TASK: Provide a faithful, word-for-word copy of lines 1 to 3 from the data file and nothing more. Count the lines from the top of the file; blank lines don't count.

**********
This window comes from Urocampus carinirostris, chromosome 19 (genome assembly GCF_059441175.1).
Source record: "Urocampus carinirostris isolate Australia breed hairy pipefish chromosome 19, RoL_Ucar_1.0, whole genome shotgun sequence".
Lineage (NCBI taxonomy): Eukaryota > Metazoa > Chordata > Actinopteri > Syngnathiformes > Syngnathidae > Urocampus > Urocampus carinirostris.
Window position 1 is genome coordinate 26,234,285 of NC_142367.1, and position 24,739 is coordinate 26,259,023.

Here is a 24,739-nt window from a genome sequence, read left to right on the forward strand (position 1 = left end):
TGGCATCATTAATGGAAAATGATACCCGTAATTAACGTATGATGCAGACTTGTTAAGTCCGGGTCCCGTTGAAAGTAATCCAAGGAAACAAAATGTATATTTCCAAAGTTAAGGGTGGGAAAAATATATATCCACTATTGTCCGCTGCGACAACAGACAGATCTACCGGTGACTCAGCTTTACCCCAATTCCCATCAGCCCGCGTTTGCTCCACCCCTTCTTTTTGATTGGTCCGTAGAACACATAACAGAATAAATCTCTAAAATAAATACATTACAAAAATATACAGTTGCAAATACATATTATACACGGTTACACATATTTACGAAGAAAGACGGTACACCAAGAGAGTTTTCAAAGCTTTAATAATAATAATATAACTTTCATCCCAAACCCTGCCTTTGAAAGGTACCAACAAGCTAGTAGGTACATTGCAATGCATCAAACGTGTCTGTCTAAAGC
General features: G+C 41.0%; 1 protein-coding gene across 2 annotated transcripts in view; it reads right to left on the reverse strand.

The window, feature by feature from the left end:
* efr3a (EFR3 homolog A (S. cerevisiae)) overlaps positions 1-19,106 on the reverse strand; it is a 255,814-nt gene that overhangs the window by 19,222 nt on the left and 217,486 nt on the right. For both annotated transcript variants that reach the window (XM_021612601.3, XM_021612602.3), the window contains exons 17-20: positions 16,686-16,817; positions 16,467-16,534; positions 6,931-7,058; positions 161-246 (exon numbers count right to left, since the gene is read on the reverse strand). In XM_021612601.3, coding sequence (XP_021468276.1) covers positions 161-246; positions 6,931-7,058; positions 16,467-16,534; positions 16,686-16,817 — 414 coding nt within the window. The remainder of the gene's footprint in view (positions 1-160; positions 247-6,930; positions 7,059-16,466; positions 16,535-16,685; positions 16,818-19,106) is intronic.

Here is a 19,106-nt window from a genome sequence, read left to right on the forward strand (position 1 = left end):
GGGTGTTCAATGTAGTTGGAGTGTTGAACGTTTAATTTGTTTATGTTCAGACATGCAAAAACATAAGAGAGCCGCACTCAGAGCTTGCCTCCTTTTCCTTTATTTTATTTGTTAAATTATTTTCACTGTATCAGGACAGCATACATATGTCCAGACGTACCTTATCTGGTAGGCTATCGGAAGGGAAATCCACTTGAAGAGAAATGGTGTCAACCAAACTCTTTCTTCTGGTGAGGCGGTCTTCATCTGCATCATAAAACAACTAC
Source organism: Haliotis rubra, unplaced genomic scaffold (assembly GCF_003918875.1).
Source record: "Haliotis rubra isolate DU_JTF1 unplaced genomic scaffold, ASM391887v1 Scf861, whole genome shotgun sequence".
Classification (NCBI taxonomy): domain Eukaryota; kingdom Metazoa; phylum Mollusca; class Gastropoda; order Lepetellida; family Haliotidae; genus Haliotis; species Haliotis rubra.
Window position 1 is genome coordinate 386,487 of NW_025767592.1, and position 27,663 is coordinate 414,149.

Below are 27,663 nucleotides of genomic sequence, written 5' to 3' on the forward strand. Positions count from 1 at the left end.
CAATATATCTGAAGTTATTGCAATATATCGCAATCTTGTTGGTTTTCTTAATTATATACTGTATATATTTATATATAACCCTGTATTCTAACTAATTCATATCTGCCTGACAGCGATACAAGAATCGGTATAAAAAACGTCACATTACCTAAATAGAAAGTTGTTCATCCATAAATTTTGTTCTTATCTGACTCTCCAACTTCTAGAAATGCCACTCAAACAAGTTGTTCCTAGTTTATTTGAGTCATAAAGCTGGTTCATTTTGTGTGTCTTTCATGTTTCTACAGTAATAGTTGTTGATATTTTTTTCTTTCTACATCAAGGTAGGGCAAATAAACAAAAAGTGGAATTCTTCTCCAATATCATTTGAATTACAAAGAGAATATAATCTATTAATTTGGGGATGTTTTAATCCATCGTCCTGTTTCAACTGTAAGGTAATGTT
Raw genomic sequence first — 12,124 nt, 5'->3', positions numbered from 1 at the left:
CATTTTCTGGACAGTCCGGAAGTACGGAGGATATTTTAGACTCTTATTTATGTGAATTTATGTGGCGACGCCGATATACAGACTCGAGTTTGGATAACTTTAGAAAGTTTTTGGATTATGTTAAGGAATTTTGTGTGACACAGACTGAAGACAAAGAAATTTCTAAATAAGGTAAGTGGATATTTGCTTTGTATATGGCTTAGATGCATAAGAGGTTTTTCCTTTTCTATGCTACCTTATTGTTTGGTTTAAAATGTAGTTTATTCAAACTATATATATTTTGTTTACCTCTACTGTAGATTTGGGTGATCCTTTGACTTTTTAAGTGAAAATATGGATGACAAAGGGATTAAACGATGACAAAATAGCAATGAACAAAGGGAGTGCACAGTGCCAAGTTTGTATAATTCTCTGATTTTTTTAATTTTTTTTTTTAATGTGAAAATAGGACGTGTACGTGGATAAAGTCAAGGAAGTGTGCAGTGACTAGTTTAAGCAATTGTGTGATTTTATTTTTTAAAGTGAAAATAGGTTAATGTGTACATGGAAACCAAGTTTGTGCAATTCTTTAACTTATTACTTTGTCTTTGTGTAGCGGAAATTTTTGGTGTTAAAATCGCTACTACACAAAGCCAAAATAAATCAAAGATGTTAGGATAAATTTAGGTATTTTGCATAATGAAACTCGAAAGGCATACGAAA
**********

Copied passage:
This window comes from Urocampus carinirostris, chromosome 19 (genome assembly GCF_059441175.1).
Source record: "Urocampus carinirostris isolate Australia breed hairy pipefish chromosome 19, RoL_Ucar_1.0, whole genome shotgun sequence".
Lineage (NCBI taxonomy): Eukaryota > Metazoa > Chordata > Actinopteri > Syngnathiformes > Syngnathidae > Urocampus > Urocampus carinirostris.